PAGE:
AMBASSADOR GALT: Good morning everyone, sain baitsgaana uu.
Thank you madam Vice-Minister Battsetseg, Director Hessler-Radelet, and former Foreign Minister Gombosuren for joining us here this morning.
Your presence makes clear the importance of our two countries have long placed on the Peace Corps and its dedicated volunteers, extraordinary work to build communities and deepen the already strong ties between the United States and Mongolia.
I’m delighted and honored to be with you this morning. I’ve been looking forward to celebrating the 25th anniversary of the arrival of the first cohort of the Peace Corps Volunteers in Mongolia since my arrival last September when I began my tenure as the United States Ambassador. I’ve been highlighting this milestone in my public remarks and travels over the past year, and I’m honored that Peace Corps Director Hessler-Radelet is here with us to mark this occasion.
I’m also delighted to join you in celebrating the swearing-in of the 27th group of Peace Corps Volunteers to serve in this beautiful country. These exceptional individuals will join the 67 volunteers currently serving in every one of Mongolia’s 21 aimags as well as the 1200 men and women who have served with distinction over the last 25 years to promote English language education, health, and youth development.
For 55 years, Peace Corps volunteers in over 140 countries have demonstrated ingenuity, creativity, and grit to solve critical challenges alongside local community leaders. The creation of the Peace Corps dates back to an impromptu speech nearly 56 years ago by then-Senator John F. Kennedy, who challenged a student audience at the University of Michigan to serve the United States and the cause of peace by living and working in countries around the globe.
Less than a year later, on March 1st, 1961, newly inaugurated President Kennedy signed an executive order establishing the Peace Corps, bringing to life his vision of a talented group of men and women, who would dedicate themselves to bringing about lasting change and cooperation with host communities around the world.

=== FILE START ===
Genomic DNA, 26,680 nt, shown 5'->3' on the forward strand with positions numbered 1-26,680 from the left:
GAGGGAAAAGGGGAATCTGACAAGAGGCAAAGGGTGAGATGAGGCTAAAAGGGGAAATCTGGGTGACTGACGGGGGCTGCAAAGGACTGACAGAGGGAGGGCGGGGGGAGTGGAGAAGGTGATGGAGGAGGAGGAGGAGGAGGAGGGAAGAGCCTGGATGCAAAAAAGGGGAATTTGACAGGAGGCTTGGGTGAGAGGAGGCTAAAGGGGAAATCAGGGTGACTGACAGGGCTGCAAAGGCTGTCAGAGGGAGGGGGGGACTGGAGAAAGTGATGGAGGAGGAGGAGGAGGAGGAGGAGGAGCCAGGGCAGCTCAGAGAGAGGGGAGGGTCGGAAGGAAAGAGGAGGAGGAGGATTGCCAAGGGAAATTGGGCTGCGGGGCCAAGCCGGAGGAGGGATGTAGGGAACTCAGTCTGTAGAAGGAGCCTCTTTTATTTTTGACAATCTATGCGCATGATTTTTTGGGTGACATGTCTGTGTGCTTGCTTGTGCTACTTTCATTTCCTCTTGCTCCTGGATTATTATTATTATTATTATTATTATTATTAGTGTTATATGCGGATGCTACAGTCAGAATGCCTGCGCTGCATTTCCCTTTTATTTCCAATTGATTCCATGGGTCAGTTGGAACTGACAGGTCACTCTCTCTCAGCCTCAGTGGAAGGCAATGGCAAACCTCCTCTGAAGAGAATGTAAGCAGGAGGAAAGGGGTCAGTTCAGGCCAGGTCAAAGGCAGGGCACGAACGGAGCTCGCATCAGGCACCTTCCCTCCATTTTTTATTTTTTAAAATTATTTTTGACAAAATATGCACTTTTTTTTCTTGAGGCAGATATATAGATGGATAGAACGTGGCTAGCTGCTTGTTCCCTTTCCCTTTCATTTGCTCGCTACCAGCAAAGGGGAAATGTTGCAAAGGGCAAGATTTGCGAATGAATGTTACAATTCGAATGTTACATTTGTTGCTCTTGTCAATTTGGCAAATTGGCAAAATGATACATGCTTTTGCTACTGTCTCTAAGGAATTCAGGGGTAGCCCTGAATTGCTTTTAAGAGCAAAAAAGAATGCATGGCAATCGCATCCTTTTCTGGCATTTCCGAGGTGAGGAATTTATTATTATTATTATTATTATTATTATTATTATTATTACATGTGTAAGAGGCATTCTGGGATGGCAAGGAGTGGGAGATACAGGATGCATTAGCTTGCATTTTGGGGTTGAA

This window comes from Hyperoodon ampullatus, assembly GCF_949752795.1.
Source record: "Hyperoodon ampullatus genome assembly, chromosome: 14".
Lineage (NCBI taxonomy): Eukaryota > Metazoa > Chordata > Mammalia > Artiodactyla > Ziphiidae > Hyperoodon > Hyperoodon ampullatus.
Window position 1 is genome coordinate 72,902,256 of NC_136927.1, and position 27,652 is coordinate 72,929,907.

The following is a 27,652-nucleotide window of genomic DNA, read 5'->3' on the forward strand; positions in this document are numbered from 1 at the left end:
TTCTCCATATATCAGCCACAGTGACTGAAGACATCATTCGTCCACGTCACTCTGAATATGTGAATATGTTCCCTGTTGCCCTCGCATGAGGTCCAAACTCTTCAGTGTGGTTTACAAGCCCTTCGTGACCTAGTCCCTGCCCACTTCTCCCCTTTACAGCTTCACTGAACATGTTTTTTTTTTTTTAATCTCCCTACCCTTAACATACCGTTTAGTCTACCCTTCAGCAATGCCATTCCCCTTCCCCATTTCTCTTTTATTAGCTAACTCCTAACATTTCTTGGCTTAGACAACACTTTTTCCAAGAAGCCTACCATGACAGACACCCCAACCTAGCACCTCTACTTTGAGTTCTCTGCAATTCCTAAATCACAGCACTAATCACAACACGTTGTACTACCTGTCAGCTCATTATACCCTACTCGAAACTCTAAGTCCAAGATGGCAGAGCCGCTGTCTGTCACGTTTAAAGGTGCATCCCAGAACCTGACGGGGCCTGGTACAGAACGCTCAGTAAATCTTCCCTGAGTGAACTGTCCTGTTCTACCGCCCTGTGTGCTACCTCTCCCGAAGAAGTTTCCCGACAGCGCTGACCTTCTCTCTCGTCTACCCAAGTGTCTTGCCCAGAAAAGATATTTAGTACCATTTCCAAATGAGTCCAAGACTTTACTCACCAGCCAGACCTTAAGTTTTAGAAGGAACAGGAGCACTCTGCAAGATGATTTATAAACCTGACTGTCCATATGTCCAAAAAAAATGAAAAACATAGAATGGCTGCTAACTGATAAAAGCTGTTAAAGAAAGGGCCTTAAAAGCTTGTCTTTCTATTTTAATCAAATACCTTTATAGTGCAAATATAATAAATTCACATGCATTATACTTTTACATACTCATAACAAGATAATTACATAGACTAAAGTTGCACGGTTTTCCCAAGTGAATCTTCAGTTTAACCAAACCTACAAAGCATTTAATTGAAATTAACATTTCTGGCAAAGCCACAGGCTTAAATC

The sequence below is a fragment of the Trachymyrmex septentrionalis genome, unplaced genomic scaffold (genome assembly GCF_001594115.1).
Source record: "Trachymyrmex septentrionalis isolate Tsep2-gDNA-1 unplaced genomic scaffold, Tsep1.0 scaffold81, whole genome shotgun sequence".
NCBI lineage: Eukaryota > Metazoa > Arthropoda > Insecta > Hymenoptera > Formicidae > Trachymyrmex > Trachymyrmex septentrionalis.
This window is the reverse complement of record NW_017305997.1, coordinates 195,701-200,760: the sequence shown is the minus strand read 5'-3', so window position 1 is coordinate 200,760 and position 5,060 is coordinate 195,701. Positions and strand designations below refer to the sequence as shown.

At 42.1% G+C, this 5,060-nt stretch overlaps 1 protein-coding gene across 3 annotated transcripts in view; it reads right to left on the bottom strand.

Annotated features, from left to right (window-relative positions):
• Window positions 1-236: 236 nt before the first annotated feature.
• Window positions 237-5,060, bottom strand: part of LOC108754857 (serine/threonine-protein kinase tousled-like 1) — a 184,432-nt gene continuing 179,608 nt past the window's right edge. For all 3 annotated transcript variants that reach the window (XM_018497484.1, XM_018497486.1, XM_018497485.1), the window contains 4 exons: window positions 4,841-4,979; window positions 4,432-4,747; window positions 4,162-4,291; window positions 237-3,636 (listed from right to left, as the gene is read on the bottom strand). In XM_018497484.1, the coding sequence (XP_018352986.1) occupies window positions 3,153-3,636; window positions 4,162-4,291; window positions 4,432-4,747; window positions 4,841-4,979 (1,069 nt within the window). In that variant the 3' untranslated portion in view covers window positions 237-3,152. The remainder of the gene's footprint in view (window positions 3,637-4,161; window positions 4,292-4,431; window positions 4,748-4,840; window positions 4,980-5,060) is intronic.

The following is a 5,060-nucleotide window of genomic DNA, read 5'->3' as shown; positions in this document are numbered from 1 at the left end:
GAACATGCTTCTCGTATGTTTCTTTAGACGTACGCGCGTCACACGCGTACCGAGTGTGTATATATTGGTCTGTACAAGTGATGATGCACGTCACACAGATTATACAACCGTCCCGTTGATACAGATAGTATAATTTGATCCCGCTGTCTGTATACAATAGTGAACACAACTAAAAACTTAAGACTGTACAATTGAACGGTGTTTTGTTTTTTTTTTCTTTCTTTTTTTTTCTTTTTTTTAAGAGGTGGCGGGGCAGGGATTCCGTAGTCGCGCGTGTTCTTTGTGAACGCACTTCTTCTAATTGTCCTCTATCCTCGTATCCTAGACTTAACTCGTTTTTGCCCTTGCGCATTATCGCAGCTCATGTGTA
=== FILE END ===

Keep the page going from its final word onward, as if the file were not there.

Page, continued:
I’m proud that 25 years ago a committed group of 12 Peace Corps volunteers arrived in Mongolia to begin their service, responding to President Kennedy’s enduring call to Americans to “ask not what your country can do for you, ask what you can do for your country.” And to his fellow citizens of the world, to “ask not what America will do for you, but what together we can do for the freedom of man.”
Those first volunteers arrived after the United States and Mongolia, represented by then-Secretary of State Baker and Foreign Minister Gombosuren, who we have the privilege of having with us today, demonstrated their shared support for the Peace Corps by signing a bilateral agreement establishing the program.
This past decade, two and a half decades after that historic signing, the Secretary of State Kerry met here with the group of current and former Peace Corps volunteers, expressing gratitude for their remarkable service, helping to build the bonds of friendship between our two countries.
I’m thrilled that today 46 new volunteers will continue to build these bonds. They will continue this important work in a country that is the one of the United States’ key partners in the Asia-Pacific region.
Throughout the years, Peace Corps volunteers have been connected by their passion for service and their love for their host countries. I understand from my own interactions with Peace Corps volunteers that the Peace Corps experience is like no other. It is something the volunteers carry with them for the rest of their lives.
As you serve as English education volunteers or as public health volunteers in schools and hospitals across Mongolia, you will teach lessons that last a lifetime. You will continue your predecessors’ work, pave the way for you successors, and play an important role in creating links among students, parents, and communities.
Volunteers, I want to congratulate you on completing your pre-service training. You are extraordinary Americans, giving of your time and talents far from home, and I am confident that you will leave a legacy that will shape many lives for years to come.
I am inspired by your willingness to volunteer, to give to your country and Mongolia. You stand as the best example of the spirit of the volunteerism that is a part of who we are as Americans.
I wish you the best as you begin your service. I would like to thank, once again, Vice Minister Battsetseg, Director Hessler-Radelet for their presence here this morning. I would also like to thank Peace Corps Country Director Gene Nixon and his team, who work tirelessly to ensure the Peace Corps can both continue and expand its work in Mongolia.
Congratulations to the new volunteers, and Peace Corps, happy 25th anniversary! Thank you.